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Redefining Bollywood Romance

Apr/07/2024 / by Abhijit Masih
Fawzia Mirza

Fawzia Mirza explores sexual orientation in their latest award-winning film

When it comes to Bollywood romance, Fawzia Mirza has fearlessly flipped the script. Through their groundbreaking film The Queen of My Dreams — recently nominated as a Festival Favorite at SXSW—Mirza presents the traditional romance through a queer perspective. As a writer, director, producer, and actor, they have charted underlying themes of identity and self-discovery that continue to pave the way for the next generation of filmmakers. We spoke to them about their journey and what’s next. 

What inspired you to pursue a career in filmmaking?

At first I wanted to be an actor—I did theater and speech team in high school. But when I went to college, my family wanted me to focus on “a serious career.” I decided to go to law school in Chicago. It was there I realized I loved acting. I took a class and promised myself I’d pursue it. 

But I needed a job immediately, so ended up getting a job at a law firm as a litigator at a firm in downtown Chicago. It was there that I started lawyering by day and taking acting classes at night. I started eventually writing because there weren’t authentic roles representing my identities. And then the last few years I’ve completely pivoted into writing and directing. 

What inspired you to create “The Queen of My Dreams”?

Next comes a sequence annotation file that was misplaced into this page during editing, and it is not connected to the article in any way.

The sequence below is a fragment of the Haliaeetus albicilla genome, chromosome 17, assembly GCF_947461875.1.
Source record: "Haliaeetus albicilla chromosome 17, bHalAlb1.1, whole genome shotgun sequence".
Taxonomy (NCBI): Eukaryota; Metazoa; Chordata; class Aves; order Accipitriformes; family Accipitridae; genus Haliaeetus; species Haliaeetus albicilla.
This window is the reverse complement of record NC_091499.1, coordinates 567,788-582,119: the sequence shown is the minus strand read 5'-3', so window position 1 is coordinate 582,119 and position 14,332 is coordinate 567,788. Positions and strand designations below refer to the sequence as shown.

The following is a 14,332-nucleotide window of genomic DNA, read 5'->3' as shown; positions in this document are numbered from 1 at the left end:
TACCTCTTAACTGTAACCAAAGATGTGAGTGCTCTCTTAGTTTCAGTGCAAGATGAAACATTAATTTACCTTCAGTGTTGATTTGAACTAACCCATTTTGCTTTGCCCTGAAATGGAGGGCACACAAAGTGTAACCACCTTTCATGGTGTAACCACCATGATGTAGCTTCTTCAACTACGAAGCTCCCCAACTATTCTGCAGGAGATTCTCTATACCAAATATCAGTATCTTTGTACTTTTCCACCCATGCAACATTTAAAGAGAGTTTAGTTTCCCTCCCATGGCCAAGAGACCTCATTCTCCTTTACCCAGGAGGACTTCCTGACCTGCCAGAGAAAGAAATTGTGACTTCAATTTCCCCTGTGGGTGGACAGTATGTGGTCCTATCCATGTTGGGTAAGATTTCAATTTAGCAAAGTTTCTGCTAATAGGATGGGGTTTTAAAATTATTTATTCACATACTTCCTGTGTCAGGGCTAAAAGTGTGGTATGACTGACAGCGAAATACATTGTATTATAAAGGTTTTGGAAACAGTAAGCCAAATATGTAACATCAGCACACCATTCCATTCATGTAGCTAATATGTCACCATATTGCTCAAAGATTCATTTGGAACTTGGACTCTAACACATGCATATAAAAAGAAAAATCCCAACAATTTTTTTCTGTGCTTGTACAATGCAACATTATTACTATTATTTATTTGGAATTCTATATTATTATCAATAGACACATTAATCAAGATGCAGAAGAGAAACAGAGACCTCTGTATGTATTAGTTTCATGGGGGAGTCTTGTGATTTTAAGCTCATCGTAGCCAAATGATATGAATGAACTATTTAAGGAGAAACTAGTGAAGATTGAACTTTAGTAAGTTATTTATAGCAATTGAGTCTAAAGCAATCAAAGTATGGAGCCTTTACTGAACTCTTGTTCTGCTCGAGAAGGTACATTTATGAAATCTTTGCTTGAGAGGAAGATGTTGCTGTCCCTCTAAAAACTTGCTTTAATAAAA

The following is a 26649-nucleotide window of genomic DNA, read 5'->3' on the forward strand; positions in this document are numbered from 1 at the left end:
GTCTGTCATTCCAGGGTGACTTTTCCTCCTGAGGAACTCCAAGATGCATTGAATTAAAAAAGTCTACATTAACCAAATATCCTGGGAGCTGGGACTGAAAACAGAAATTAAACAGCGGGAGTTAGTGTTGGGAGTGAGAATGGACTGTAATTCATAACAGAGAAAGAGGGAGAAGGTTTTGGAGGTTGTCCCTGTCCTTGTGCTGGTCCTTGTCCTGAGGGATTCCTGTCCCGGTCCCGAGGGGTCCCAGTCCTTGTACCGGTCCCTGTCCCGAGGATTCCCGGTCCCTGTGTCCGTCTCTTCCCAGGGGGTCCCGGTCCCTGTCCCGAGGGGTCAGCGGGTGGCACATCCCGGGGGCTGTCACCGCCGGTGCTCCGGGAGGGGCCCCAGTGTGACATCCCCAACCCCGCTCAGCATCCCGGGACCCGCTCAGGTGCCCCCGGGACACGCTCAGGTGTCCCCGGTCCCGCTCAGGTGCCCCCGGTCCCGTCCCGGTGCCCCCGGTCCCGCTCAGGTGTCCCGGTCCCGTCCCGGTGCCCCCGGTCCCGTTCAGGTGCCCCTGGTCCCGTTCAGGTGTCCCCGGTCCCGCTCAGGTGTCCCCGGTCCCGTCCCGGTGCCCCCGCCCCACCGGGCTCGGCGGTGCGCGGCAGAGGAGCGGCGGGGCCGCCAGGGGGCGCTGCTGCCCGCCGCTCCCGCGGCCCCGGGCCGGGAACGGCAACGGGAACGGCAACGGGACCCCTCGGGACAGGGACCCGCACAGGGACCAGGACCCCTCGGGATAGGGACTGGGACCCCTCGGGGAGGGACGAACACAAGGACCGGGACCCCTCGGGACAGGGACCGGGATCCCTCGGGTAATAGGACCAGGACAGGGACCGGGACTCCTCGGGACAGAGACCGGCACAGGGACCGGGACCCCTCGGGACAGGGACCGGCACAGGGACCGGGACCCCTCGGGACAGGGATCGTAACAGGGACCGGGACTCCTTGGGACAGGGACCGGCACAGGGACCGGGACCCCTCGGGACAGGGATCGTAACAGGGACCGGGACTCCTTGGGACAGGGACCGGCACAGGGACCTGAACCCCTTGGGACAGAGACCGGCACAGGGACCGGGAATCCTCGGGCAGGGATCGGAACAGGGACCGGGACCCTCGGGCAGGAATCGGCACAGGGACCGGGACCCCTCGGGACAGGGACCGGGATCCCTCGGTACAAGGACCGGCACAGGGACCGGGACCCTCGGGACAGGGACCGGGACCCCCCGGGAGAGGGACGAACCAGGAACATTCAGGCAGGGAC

THE QUEEN OF MY DREAMS was the name of my first short film I made that world premiered in 2012. It is inspired by the famous song “Mere Sapnon Ki Rani” from the 1969 Indian film Aradhana. I then developed a one-person show with the help of a Chicago-based company Catharsis Productions and Brian Golden. The feature is a loose adaptation of that play. The film centers love and hope and possibility. 

The film explores themes of identity and self-discovery. Can you share some insights into why these themes are important to you as a filmmaker?

I believe film and art can save lives. My first short film I made out of necessity—trying to understand if I could be South Asian and Muslim and love Bollywood romance all at the same time. The short film was a very public way of dealing with a very private struggle. Making that film helped me, sharing that film helped me and others. It was then that I realized the power of filmmaking and sharing your story. For me, art is liberation.

The film has garnered attention for its LGBTQ+ representation. How do you see the role of cinema in promoting inclusivity and diversity?

Art saves lives. Art also serves as a way to show people the humanity of all of us. 

What advice do you have for aspiring filmmakers, particularly those who may face challenges related to their identity or the themes they wish to explore in their work?

Everyone has a story to tell—don’t be afraid to tell it. Being who you are, your most authentic self, is a powerful thing.

Seema

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